Village service for more than 30 years
to stop collecting taxes
The Village must find a new way to collect income tax revenue now that
the City of Dayton has announced that it will no longer provide tax collection
services to other municipalities.
The decision by Dayton, which has collected income taxes for the Village
for more than 30 years, leaves the Village scrambling to find an alternative
solution in less than three months.
Nearly two weeks ago, the Village learned of Daytons decision. Village
Manager Rob Hillard, who said he did not anticipate this situation, informed
Village Council of the news at its meeting Nov. 18. Council president
Tony Arnett called the task of finding a new way to collect income taxes
the Villages No. 1 priority.
Though the Village levies a 1 percent income tax on people who work in
Yellow Springs, and in some cases, who live here, for years it has paid
the City of Dayton to collect the tax. The Village pays Dayton a 3.33
percent collection fee for the service. In 2000, the Village paid $54,000.
Dayton will discontinue its collection service on Feb. 14.
Dayton officials decided to stop the service because of budgetary concerns,
which have affected the citys staffing levels, said Michael Voelkl,
the citys manager of revenue and taxation. We do not have
the staff anymore to meet Daytons agreement with the Village
and other communities, he said.
Recently, Dayton reorganized its tax and finance departments, making the
tax department about seven positions smaller than it was about two years
ago, Voelkl said.
Dayton also collects taxes for Brookville, Cedarville, Englewood, Phillipsburg
and West Milton.
In its 2002 Village budget, the Village expected to receive $1.4 million
in income taxes, which is used to fund activities in the Village general
fund. Income taxes account for 64 percent of the funds revenue.
The general fund includes the Village administrative offices, Council,
the mayors office, the parks department, Gaunt Park Pool and the
At this time, the Village is considering three options:
Collect income taxes in-house
Hire another municipality to collect the tax
Hire a private company to do the job
In an interview last Friday, Hillard said right now he would prefer to
work with another municipality that, like Dayton, provides a tax-collection
service to other jurisdictions. Hillard said he is looking for a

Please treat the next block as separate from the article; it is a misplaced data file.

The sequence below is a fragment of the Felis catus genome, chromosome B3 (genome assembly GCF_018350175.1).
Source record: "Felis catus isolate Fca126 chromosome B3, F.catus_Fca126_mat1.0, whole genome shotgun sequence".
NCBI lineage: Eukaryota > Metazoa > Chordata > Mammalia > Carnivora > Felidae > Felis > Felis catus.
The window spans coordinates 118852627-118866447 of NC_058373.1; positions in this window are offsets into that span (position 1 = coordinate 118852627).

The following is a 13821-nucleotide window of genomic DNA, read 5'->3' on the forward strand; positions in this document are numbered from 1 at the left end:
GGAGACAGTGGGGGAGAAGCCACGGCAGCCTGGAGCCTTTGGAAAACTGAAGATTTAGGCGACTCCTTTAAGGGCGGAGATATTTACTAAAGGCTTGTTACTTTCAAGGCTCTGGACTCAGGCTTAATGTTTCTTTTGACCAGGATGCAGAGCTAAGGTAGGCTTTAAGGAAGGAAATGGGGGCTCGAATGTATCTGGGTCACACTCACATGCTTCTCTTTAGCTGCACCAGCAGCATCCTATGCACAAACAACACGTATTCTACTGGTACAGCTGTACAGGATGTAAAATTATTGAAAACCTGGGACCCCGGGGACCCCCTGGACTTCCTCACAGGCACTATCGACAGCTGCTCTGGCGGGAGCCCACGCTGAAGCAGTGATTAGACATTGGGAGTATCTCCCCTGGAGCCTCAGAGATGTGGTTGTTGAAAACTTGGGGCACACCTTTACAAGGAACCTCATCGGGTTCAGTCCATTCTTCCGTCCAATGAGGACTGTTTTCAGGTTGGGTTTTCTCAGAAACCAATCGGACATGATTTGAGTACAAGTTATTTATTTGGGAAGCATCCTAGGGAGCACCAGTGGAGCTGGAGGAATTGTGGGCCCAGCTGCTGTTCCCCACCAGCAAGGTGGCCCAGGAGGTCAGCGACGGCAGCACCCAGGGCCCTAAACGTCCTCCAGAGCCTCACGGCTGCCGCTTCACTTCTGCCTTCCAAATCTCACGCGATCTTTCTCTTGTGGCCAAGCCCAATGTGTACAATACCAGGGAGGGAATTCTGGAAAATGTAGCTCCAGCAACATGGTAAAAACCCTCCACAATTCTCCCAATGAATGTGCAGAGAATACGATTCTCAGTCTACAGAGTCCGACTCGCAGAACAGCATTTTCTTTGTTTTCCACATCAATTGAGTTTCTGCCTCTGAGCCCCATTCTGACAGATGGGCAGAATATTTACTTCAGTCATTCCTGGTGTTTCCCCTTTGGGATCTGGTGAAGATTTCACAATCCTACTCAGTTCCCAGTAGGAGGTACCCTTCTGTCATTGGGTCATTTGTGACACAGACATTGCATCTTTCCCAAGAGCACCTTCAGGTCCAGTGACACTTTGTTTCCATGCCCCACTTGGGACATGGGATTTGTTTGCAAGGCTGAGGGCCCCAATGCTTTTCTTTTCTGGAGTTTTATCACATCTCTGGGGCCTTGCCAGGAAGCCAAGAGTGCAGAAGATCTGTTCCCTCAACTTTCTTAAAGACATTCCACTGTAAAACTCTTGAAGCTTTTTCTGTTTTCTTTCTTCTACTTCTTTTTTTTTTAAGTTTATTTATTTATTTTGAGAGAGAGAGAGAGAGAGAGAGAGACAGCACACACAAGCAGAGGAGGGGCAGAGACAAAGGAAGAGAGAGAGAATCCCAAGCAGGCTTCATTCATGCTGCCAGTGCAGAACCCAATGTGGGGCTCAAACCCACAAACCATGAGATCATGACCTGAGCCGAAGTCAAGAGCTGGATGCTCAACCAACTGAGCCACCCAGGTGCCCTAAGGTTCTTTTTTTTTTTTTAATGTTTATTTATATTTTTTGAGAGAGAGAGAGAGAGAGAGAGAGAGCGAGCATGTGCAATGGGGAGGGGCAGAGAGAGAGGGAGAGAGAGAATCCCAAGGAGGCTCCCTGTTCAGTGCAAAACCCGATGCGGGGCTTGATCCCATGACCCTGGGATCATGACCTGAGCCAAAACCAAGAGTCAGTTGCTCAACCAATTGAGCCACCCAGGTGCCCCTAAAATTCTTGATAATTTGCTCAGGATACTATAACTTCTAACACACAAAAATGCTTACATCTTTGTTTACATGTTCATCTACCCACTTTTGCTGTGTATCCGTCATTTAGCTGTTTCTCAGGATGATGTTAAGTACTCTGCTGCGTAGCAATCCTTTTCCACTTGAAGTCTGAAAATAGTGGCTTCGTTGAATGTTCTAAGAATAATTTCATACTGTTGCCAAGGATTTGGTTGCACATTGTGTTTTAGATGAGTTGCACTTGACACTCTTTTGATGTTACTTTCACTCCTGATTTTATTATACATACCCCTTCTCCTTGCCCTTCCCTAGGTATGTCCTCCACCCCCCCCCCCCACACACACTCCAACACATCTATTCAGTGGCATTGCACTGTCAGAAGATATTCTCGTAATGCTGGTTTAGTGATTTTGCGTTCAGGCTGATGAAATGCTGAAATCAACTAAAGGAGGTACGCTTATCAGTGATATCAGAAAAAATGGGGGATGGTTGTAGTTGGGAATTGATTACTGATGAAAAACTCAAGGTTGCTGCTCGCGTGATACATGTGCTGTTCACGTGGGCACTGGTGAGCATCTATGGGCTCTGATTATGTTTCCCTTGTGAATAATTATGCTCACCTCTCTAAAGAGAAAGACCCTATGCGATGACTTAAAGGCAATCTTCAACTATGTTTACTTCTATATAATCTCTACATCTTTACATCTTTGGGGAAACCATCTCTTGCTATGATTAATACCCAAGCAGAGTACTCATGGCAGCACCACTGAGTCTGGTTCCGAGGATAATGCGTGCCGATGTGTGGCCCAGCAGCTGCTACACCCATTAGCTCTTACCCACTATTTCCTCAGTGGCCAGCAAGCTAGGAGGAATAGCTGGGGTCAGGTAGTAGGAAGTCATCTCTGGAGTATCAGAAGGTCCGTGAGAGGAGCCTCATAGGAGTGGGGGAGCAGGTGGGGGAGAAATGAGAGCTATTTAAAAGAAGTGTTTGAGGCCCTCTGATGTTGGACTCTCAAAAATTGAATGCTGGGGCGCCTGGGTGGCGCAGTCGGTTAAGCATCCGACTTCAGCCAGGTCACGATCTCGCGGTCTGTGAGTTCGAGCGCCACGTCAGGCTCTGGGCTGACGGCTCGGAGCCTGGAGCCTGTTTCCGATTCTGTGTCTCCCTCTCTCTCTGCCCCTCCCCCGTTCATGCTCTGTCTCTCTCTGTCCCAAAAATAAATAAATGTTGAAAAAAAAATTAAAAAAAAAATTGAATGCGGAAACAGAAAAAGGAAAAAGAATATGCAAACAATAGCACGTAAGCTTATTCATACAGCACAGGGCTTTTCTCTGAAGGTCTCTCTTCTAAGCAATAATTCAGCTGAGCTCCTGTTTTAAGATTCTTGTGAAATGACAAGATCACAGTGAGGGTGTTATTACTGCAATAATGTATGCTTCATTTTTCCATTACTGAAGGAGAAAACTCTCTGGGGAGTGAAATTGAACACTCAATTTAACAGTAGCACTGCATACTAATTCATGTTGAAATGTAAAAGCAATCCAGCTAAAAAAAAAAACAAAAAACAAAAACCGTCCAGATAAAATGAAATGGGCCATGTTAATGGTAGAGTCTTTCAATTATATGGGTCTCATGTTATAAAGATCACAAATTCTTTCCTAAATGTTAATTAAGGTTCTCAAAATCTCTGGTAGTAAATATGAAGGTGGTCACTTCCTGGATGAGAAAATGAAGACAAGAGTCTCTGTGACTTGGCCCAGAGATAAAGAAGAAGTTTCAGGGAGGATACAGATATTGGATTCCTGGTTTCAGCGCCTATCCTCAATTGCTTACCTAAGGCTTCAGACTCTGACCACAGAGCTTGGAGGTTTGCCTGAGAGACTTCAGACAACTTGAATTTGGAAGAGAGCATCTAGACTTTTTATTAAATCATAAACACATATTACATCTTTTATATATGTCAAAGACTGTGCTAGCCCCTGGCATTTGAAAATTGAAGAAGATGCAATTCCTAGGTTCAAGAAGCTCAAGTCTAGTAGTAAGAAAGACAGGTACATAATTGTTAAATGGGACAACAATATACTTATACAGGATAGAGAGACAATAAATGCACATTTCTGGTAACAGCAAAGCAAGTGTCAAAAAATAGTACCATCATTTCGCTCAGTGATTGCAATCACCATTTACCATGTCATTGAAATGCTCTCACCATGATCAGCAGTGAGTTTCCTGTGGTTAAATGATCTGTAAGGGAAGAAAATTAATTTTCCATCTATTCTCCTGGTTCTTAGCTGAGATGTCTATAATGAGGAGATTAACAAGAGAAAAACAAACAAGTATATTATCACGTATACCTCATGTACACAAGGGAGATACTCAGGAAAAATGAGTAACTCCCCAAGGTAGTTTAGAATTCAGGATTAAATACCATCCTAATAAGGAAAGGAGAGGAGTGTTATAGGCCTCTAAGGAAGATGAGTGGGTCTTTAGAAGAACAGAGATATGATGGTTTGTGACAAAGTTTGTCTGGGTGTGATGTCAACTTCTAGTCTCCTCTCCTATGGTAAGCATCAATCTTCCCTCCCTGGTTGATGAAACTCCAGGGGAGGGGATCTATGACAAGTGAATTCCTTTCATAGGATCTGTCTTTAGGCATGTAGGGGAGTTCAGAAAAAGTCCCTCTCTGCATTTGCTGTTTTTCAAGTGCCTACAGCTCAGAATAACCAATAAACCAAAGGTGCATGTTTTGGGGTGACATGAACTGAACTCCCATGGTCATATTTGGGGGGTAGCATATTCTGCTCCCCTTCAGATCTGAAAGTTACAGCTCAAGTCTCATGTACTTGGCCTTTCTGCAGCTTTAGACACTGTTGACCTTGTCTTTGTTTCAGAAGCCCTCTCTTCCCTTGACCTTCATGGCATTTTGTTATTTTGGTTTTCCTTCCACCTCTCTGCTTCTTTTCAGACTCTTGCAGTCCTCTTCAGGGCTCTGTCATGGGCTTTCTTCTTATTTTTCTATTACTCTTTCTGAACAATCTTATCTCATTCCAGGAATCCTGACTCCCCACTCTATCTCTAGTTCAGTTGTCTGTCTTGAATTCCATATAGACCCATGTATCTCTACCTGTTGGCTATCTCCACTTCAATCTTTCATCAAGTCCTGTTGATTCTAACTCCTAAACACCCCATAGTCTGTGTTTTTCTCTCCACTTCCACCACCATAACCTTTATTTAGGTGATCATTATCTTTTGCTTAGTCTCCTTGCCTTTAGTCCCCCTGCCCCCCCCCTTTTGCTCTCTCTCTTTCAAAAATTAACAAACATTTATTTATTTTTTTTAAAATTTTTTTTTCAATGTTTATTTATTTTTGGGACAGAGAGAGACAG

known commodity, one thats done it before and has experience
He said he has been discussing this possibility with other municipalities,
but declined to say who they were. Voelkl said Brookville and Englewood
have contracted with Vandalia.
To collect its income tax revenue, the Village would have to create a
tax collecting system. To do this in less than three months would be a
very challenging endeavor, Hillard said.
Hillard said his biggest concern is to help make the transition from one
tax-collecting system to another as smooth as possible. It is very likely
that some tax revenue could be lost during this period, Village officials
Making this situation more urgent is the fact that the Village must find
a solution by the middle of February, during the 2002 tax season. During
last weeks Council meeting, Arnett said, The most appalling
aspect of this is the timing.
In an interview Monday, Voelkl said, there is never a good time
to make this decision. Still, he added, tax and withholding forms,
which will be available after the first of the year, will now only have
to be sent to individuals and businesses once. If Dayton had discontinued
the service in the summer, a second set of forms would have had to have
been sent out, he said.
Six months from now would be a bad time, Voelkl said.
According to Hillard, the Village has 1,427 individual tax accounts; 328
withholding accounts, which are businesses that withhold individual taxes;
194 corporate accounts; and 24 partnerships.
Hillard said he hopes to submit a plan to Council next month.